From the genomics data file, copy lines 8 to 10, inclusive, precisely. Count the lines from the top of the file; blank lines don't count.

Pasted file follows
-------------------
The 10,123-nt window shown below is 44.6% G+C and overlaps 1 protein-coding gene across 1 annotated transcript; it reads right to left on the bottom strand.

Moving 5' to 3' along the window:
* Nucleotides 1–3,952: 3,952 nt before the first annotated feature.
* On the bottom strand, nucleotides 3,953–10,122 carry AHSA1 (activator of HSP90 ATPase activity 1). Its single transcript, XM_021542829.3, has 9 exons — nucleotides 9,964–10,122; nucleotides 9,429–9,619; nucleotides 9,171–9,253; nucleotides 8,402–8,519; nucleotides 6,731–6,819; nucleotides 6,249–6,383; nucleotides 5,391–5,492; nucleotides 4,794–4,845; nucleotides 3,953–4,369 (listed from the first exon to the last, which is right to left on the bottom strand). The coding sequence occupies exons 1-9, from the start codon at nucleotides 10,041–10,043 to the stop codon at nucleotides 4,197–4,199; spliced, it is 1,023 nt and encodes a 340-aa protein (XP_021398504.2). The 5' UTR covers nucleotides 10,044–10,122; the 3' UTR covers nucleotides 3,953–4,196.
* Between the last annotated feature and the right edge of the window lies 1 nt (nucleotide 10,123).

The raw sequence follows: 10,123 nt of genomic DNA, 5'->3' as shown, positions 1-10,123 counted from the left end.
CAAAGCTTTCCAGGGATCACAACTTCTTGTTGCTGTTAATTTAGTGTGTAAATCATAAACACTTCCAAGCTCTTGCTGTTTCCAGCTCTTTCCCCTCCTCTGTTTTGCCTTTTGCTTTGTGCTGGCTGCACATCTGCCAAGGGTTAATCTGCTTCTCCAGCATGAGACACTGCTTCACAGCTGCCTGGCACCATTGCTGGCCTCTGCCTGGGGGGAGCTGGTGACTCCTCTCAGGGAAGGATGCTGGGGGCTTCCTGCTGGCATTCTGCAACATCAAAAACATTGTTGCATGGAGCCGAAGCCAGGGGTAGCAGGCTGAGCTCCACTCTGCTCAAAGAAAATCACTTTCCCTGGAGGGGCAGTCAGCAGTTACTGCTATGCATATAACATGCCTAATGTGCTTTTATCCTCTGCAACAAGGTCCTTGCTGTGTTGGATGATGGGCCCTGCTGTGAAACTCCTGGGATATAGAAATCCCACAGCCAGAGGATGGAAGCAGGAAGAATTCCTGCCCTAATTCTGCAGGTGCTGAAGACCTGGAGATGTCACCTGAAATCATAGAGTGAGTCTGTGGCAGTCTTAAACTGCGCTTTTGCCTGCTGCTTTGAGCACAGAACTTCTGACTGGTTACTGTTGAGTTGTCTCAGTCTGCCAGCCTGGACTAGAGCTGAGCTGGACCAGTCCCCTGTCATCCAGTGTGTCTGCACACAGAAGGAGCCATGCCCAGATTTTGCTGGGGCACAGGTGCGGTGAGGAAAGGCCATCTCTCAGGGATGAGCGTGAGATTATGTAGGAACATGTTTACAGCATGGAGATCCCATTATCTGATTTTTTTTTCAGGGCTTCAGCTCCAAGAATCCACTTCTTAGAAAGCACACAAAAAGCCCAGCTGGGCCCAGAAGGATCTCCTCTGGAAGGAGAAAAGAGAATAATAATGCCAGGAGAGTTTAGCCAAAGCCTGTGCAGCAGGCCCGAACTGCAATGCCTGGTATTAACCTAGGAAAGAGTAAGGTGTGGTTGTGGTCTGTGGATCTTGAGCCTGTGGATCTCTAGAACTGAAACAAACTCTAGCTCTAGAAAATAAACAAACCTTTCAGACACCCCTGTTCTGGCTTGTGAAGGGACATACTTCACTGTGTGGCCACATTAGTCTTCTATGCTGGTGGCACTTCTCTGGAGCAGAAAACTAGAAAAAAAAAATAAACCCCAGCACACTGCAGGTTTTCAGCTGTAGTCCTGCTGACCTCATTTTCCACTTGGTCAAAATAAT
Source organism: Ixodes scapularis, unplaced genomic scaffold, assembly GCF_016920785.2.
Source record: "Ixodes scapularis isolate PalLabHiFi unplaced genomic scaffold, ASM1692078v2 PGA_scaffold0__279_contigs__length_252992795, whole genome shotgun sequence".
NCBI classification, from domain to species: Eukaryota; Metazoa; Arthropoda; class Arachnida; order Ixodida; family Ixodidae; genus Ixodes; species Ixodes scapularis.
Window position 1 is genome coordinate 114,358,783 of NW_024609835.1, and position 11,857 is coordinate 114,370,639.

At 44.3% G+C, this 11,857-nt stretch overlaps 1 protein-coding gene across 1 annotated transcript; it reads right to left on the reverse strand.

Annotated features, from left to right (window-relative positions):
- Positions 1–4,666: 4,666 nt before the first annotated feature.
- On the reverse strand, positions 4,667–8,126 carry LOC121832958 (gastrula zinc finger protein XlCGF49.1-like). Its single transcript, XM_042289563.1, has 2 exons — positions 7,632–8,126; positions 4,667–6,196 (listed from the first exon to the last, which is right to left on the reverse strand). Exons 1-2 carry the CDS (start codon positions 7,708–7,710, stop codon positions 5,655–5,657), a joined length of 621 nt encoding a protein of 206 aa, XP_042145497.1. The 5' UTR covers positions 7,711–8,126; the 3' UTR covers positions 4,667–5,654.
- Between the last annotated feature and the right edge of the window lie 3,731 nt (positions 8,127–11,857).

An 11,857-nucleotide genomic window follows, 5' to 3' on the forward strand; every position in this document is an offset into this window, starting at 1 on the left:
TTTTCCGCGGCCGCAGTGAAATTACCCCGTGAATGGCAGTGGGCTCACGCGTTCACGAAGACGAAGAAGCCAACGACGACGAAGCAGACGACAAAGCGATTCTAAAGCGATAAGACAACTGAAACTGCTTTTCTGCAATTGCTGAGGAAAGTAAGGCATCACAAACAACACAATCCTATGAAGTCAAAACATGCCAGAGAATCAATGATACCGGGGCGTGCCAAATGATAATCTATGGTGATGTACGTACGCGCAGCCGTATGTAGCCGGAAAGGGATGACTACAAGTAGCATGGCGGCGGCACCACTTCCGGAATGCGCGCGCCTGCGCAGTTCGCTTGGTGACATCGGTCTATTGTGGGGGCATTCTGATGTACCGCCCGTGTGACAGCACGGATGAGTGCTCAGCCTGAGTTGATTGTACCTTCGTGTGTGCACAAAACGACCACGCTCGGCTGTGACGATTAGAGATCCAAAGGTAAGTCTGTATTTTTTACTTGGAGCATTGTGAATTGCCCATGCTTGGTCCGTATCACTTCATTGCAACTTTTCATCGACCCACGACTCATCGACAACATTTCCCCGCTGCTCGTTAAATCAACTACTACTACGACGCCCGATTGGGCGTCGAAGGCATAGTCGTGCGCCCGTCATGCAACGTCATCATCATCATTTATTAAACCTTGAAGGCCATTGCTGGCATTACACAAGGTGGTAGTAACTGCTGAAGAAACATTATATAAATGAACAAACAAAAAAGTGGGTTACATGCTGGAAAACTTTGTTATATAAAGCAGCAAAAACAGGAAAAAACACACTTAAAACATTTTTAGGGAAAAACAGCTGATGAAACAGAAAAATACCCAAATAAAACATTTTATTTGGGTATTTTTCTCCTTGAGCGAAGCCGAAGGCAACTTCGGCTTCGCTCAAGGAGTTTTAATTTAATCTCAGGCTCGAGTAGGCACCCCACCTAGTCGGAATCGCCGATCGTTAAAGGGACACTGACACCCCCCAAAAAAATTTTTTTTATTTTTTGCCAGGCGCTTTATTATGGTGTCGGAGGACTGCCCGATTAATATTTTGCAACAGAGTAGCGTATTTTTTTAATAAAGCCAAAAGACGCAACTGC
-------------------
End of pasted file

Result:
Source organism: Ixodes scapularis, unplaced genomic scaffold, assembly GCF_016920785.2.
Source record: "Ixodes scapularis isolate PalLabHiFi unplaced genomic scaffold, ASM1692078v2 PGA_scaffold0__279_contigs__length_252992795, whole genome shotgun sequence".
NCBI classification, from domain to species: Eukaryota; Metazoa; Arthropoda; class Arachnida; order Ixodida; family Ixodidae; genus Ixodes; species Ixodes scapularis.